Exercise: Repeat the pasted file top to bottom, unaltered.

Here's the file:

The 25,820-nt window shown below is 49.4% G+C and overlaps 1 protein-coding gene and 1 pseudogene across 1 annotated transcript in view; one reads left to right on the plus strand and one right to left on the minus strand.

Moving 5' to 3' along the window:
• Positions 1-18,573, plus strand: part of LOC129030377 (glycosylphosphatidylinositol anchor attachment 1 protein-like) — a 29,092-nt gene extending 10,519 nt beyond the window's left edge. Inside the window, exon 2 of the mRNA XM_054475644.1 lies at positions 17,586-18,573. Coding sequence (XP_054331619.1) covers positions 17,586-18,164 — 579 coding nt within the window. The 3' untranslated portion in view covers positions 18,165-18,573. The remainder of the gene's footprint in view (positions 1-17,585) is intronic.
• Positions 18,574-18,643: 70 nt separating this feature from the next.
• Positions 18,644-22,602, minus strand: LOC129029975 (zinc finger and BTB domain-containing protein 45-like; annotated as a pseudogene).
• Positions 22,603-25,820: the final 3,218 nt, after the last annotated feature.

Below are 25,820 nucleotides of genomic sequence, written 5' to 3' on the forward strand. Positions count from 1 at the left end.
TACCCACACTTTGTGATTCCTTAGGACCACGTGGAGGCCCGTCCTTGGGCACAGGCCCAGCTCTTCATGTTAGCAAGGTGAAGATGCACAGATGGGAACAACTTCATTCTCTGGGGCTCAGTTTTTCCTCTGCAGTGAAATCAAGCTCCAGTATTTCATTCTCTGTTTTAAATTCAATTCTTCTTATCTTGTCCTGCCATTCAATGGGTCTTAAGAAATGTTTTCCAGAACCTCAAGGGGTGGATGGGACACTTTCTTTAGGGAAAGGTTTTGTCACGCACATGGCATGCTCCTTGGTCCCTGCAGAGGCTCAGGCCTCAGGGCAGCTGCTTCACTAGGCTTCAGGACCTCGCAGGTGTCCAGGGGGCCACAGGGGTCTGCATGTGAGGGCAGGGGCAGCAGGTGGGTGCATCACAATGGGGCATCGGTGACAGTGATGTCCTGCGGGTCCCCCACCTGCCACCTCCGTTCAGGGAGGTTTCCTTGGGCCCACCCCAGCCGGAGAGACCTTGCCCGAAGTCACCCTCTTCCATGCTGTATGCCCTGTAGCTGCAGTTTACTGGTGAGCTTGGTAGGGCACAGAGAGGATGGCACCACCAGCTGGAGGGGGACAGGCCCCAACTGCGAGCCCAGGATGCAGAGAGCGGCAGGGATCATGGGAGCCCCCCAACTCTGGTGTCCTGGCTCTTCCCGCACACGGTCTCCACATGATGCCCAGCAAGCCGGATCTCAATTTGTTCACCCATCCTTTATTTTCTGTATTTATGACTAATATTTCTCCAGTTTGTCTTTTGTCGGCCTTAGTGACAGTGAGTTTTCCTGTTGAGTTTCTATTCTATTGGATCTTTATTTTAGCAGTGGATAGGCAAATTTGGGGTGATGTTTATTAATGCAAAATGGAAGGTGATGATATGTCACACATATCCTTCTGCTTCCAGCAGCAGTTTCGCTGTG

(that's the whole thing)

The 25,820-nt window shown below is 49.4% G+C and overlaps 1 protein-coding gene and 1 pseudogene across 1 annotated transcript in view; one reads left to right on the plus strand and one right to left on the minus strand.

Moving 5' to 3' along the window:
• Positions 1-18,573, plus strand: part of LOC129030377 (glycosylphosphatidylinositol anchor attachment 1 protein-like) — a 29,092-nt gene extending 10,519 nt beyond the window's left edge. Inside the window, exon 2 of the mRNA XM_054475644.1 lies at positions 17,586-18,573. Coding sequence (XP_054331619.1) covers positions 17,586-18,164 — 579 coding nt within the window. The 3' untranslated portion in view covers positions 18,165-18,573. The remainder of the gene's footprint in view (positions 1-17,585) is intronic.
• Positions 18,574-18,643: 70 nt separating this feature from the next.
• Positions 18,644-22,602, minus strand: LOC129029975 (zinc finger and BTB domain-containing protein 45-like; annotated as a pseudogene).
• Positions 22,603-25,820: the final 3,218 nt, after the last annotated feature.

Below are 25,820 nucleotides of genomic sequence, written 5' to 3' on the forward strand. Positions count from 1 at the left end.
TACCCACACTTTGTGATTCCTTAGGACCACGTGGAGGCCCGTCCTTGGGCACAGGCCCAGCTCTTCATGTTAGCAAGGTGAAGATGCACAGATGGGAACAACTTCATTCTCTGGGGCTCAGTTTTTCCTCTGCAGTGAAATCAAGCTCCAGTATTTCATTCTCTGTTTTAAATTCAATTCTTCTTATCTTGTCCTGCCATTCAATGGGTCTTAAGAAATGTTTTCCAGAACCTCAAGGGGTGGATGGGACACTTTCTTTAGGGAAAGGTTTTGTCACGCACATGGCATGCTCCTTGGTCCCTGCAGAGGCTCAGGCCTCAGGGCAGCTGCTTCACTAGGCTTCAGGACCTCGCAGGTGTCCAGGGGGCCACAGGGGTCTGCATGTGAGGGCAGGGGCAGCAGGTGGGTGCATCACAATGGGGCATCGGTGACAGTGATGTCCTGCGGGTCCCCCACCTGCCACCTCCGTTCAGGGAGGTTTCCTTGGGCCCACCCCAGCCGGAGAGACCTTGCCCGAAGTCACCCTCTTCCATGCTGTATGCCCTGTAGCTGCAGTTTACTGGTGAGCTTGGTAGGGCACAGAGAGGATGGCACCACCAGCTGGAGGGGGACAGGCCCCAACTGCGAGCCCAGGATGCAGAGAGCGGCAGGGATCATGGGAGCCCCCCAACTCTGGTGTCCTGGCTCTTCCCGCACACGGTCTCCACATGATGCCCAGCAAGCCGGATCTCAATTTGTTCACCCATCCTTTATTTTCTGTATTTATGACTAATATTTCTCCAGTTTGTCTTTTGTCGGCCTTAGTGACAGTGAGTTTTCCTGTTGAGTTTCTATTCTATTGGATCTTTATTTTAGCAGTGGATAGGCAAATTTGGGGTGATGTTTATTAATGCAAAATGGAAGGTGATGATATGTCACACATATCCTTCTGCTTCCAGCAGCAGTTTCGCTGTG